The 64-year-old American conductor has offered to extend his present contract with the festival for another year, which will keep him in his post through the 2015 summer season, for a total of 11 years as its fourth music director, Ravinia was scheduled to announce Tuesday.
“Everything has its time, and after 11 years I feel it is the moment to pass on this responsibility,” Conlon said in a statement. “This has been a difficult decision. The work at Ravinia is very meaningful to me, and the Chicago Symphony is a supreme orchestra.”
James Conlon and the Chicago Symphony Orchestra celebrated the 150th anniversary of Richard Strauss’s birth at the Ravinia Festival with an in-concert performance of Salome featuring Patricia Racette in her first performance of the title role.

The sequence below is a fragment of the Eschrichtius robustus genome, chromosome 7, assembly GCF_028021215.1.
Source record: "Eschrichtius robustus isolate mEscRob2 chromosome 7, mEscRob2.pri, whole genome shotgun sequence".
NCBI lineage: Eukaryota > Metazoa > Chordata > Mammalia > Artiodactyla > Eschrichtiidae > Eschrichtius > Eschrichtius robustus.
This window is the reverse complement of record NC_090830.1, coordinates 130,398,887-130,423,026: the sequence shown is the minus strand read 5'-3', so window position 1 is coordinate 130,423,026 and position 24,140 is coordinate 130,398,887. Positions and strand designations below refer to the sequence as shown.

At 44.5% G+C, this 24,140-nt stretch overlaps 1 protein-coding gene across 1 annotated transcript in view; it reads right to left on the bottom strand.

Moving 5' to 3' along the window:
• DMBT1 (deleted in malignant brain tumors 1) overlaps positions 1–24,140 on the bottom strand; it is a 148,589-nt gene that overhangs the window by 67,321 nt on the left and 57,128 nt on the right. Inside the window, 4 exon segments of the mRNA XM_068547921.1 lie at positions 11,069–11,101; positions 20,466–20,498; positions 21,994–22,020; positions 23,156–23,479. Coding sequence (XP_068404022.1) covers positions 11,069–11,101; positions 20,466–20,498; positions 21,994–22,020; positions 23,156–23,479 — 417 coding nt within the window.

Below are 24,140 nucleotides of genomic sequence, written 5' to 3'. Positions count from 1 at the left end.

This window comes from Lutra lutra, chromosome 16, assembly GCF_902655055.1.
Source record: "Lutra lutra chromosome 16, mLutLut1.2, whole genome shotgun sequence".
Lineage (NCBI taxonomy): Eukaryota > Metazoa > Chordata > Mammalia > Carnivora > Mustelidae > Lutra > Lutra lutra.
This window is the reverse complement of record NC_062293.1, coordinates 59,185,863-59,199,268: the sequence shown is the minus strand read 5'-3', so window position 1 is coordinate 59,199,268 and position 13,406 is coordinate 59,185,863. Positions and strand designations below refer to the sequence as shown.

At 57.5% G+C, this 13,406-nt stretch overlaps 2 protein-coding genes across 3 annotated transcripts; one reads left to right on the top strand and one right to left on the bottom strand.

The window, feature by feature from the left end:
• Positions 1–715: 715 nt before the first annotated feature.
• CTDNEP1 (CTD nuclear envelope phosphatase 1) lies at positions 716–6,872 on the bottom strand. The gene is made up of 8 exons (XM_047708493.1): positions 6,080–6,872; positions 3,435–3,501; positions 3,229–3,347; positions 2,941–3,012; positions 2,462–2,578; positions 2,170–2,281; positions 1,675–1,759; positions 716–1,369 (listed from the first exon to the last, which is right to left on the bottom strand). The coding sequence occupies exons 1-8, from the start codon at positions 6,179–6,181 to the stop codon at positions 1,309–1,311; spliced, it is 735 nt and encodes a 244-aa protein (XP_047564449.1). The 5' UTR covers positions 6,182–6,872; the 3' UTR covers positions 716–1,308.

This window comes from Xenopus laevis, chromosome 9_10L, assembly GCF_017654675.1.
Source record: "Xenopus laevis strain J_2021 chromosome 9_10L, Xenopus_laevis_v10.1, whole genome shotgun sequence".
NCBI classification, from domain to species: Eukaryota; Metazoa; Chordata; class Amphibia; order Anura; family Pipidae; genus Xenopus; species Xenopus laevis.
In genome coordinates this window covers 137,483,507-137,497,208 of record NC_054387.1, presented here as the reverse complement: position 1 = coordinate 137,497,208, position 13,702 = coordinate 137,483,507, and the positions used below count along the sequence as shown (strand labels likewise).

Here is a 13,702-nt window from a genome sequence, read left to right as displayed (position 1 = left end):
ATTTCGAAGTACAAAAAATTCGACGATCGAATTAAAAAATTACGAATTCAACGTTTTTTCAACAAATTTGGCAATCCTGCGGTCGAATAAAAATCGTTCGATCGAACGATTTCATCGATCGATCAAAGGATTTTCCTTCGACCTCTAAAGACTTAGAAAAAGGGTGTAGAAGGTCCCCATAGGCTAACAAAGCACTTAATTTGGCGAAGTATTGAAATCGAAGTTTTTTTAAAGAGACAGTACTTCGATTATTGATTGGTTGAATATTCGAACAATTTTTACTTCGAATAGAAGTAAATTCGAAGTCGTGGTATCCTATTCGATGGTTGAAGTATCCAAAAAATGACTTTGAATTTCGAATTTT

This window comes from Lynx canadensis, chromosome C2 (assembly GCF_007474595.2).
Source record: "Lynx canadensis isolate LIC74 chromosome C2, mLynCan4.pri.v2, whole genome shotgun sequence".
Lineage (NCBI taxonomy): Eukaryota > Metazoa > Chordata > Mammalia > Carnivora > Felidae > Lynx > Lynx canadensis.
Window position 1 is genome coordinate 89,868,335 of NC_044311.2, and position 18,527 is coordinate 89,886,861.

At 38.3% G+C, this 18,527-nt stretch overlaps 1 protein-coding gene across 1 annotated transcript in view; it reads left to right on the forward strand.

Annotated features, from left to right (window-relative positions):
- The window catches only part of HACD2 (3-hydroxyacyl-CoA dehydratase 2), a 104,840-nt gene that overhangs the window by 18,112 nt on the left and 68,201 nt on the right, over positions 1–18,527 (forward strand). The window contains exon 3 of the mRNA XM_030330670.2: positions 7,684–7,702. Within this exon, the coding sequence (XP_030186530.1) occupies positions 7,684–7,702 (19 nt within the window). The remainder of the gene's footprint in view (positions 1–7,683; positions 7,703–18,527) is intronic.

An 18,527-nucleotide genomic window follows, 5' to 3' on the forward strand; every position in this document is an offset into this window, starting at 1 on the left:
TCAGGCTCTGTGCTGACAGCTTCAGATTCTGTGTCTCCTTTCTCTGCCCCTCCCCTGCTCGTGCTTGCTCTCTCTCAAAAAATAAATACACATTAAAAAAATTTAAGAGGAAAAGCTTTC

“James Conlon led a stunning account of the score, notable for a sensitive delivery of Strauss’s clever aural evocations of everything from sly Egyptians, to bombastic Romans and chilling desert winds. Particularly admirable was the crisp clarity of specific instrumental contributions: the tense, squawking strings before Jochanaan’s beheading, and the consistently excellent work from the percussion section were practically worth the price of admission.”
James Conlon to deliver keynote address on “The Oblique Censor: Contemporary Challenges in Programming Lesser-Known Works” at the Colburn School’s Ziering-Conlon Initiative for Recovered Voices international symposium on Saturday, August 9, 2014.
Major scholars from the United States and Europe will participate in the Ziering-Conlon Initiative for Recovered Voices’s two-day public conference featuring musical performances.
To register, visit http://www.colburnschool.edu/zieringconlonsymposium.